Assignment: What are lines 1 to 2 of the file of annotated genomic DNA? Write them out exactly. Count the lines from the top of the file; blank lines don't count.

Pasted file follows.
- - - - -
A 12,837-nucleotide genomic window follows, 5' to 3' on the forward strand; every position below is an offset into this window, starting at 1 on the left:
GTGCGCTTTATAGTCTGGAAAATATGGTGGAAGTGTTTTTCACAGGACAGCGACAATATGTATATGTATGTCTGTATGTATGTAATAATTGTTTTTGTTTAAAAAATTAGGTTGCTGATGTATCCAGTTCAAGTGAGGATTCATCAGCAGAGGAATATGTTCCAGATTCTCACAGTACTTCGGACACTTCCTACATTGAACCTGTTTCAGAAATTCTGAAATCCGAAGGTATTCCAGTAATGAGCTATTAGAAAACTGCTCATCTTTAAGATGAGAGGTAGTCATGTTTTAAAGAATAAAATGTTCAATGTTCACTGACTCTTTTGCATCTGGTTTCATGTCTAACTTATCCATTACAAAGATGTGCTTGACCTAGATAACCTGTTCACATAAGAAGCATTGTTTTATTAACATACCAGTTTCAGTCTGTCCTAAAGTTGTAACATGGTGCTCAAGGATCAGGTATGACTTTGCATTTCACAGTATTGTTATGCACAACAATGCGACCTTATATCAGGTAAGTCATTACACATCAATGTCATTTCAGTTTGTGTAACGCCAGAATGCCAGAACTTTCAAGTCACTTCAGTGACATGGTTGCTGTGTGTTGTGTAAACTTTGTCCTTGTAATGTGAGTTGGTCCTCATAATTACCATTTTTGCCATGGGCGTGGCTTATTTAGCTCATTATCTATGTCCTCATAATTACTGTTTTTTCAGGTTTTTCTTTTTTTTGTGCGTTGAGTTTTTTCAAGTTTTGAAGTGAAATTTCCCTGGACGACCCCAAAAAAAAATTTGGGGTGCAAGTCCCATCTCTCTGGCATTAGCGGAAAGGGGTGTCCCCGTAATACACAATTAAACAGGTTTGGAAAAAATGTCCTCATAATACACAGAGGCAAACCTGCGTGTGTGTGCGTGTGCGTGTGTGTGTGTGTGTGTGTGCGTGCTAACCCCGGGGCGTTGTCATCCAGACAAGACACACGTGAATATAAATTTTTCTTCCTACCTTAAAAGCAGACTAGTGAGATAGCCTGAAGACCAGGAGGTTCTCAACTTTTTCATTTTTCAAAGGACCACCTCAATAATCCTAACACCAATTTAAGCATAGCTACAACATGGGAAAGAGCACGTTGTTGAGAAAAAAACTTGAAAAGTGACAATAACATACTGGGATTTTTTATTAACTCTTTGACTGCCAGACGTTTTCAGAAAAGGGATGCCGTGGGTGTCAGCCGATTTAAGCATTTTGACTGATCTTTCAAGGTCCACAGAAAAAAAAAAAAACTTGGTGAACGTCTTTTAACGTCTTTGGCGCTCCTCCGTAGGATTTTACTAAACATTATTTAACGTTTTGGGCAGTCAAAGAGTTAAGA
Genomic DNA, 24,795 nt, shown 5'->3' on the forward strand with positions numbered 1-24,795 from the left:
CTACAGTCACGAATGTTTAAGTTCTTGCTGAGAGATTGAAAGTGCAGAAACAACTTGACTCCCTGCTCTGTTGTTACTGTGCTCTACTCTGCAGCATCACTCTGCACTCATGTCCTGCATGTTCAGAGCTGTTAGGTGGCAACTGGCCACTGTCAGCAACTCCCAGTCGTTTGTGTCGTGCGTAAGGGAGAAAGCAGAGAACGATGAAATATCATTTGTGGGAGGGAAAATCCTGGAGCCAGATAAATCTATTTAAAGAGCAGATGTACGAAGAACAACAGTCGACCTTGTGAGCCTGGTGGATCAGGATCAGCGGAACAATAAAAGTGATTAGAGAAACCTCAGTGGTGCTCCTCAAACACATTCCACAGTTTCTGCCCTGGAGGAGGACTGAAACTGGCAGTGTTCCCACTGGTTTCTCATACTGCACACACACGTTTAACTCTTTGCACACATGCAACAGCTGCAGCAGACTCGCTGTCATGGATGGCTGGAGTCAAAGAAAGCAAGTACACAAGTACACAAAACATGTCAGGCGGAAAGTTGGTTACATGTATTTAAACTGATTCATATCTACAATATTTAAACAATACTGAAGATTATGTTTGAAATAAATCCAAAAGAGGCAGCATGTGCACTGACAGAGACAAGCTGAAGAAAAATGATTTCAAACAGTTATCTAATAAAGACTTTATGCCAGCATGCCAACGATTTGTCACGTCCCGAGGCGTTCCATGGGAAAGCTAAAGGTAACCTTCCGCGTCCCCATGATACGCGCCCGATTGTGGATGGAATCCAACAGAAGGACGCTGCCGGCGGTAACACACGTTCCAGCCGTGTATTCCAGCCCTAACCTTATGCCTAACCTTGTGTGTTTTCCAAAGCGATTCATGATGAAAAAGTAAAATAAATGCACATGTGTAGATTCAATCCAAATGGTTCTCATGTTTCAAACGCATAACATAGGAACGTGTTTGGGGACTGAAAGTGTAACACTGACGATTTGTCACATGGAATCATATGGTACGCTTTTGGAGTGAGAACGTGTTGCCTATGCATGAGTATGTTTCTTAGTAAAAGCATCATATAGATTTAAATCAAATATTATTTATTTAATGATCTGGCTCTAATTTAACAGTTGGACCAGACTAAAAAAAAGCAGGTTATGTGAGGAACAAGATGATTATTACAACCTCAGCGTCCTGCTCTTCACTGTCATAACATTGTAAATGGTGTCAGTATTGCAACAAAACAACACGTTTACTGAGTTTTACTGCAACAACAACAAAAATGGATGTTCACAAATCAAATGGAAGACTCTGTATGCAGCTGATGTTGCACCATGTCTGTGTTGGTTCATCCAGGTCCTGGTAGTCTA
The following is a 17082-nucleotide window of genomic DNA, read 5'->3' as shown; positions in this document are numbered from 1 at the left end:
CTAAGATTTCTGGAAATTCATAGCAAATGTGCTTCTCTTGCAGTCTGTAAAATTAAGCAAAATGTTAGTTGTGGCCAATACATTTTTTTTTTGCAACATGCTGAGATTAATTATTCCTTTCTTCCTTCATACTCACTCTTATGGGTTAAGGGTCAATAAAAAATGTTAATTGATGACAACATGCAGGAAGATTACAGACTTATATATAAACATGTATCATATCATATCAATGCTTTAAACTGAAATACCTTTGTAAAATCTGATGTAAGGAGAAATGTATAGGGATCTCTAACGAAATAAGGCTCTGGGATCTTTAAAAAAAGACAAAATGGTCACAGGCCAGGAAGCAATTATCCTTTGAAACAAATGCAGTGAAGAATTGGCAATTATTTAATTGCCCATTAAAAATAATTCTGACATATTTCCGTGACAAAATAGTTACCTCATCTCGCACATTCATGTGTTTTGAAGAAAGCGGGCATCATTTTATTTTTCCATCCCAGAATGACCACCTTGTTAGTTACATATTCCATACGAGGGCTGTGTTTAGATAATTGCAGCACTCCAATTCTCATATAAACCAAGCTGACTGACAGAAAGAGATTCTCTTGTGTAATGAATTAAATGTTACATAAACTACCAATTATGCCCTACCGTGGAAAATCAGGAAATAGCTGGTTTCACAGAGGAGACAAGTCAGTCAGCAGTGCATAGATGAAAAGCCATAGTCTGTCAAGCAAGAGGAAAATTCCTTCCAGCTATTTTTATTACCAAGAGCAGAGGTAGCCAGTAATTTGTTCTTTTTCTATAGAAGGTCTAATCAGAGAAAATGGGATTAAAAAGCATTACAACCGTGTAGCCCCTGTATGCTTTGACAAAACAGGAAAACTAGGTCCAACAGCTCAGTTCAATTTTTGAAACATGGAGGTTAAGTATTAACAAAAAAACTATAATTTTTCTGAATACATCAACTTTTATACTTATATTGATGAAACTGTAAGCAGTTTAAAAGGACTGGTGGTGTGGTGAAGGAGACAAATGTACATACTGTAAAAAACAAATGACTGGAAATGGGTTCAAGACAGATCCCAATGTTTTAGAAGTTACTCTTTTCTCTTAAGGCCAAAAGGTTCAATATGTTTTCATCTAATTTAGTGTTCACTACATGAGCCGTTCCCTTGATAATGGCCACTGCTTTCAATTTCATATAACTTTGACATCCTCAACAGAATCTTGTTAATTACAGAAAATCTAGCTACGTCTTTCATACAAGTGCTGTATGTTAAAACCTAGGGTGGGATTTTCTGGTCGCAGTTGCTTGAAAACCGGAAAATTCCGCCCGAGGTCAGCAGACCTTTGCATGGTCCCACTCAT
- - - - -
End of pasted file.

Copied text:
A 12,837-nucleotide genomic window follows, 5' to 3' on the forward strand; every position below is an offset into this window, starting at 1 on the left:
GTGCGCTTTATAGTCTGGAAAATATGGTGGAAGTGTTTTTCACAGGACAGCGACAATATGTATATGTATGTCTGTATGTATGTAATAATTGTTTTTGTTTAAAAAATTAGGTTGCTGATGTATCCAGTTCAAGTGAGGATTCATCAGCAGAGGAATATGTTCCAGATTCTCACAGTACTTCGGACACTTCCTACATTGAACCTGTTTCAGAAATTCTGAAATCCGAAGGTATTCCAGTAATGAGCTATTAGAAAACTGCTCATCTTTAAGATGAGAGGTAGTCATGTTTTAAAGAATAAAATGTTCAATGTTCACTGACTCTTTTGCATCTGGTTTCATGTCTAACTTATCCATTACAAAGATGTGCTTGACCTAGATAACCTGTTCACATAAGAAGCATTGTTTTATTAACATACCAGTTTCAGTCTGTCCTAAAGTTGTAACATGGTGCTCAAGGATCAGGTATGACTTTGCATTTCACAGTATTGTTATGCACAACAATGCGACCTTATATCAGGTAAGTCATTACACATCAATGTCATTTCAGTTTGTGTAACGCCAGAATGCCAGAACTTTCAAGTCACTTCAGTGACATGGTTGCTGTGTGTTGTGTAAACTTTGTCCTTGTAATGTGAGTTGGTCCTCATAATTACCATTTTTGCCATGGGCGTGGCTTATTTAGCTCATTATCTATGTCCTCATAATTACTGTTTTTTCAGGTTTTTCTTTTTTTTGTGCGTTGAGTTTTTTCAAGTTTTGAAGTGAAATTTCCCTGGACGACCCCAAAAAAAAATTTGGGGTGCAAGTCCCATCTCTCTGGCATTAGCGGAAAGGGGTGTCCCCGTAATACACAATTAAACAGGTTTGGAAAAAATGTCCTCATAATACACAGAGGCAAACCTGCGTGTGTGTGCGTGTGCGTGTGTGTGTGTGTGTGTGTGCGTGCTAACCCCGGGGCGTTGTCATCCAGACAAGACACACGTGAATATAAATTTTTCTTCCTACCTTAAAAGCAGACTAGTGAGATAGCCTGAAGACCAGGAGGTTCTCAACTTTTTCATTTTTCAAAGGACCACCTCAATAATCCTAACACCAATTTAAGCATAGCTACAACATGGGAAAGAGCACGTTGTTGAGAAAAAAACTTGAAAAGTGACAATAACATACTGGGATTTTTTATTAACTCTTTGACTGCCAGACGTTTTCAGAAAAGGGATGCCGTGGGTGTCAGCCGATTTAAGCATTTTGACTGATCTTTCAAGGTCCACAGAAAAAAAAAAAAACTTGGTGAACGTCTTTTAACGTCTTTGGCGCTCCTCCGTAGGATTTTACTAAACATTATTTAACGTTTTGGGCAGTCAAAGAGTTAAGA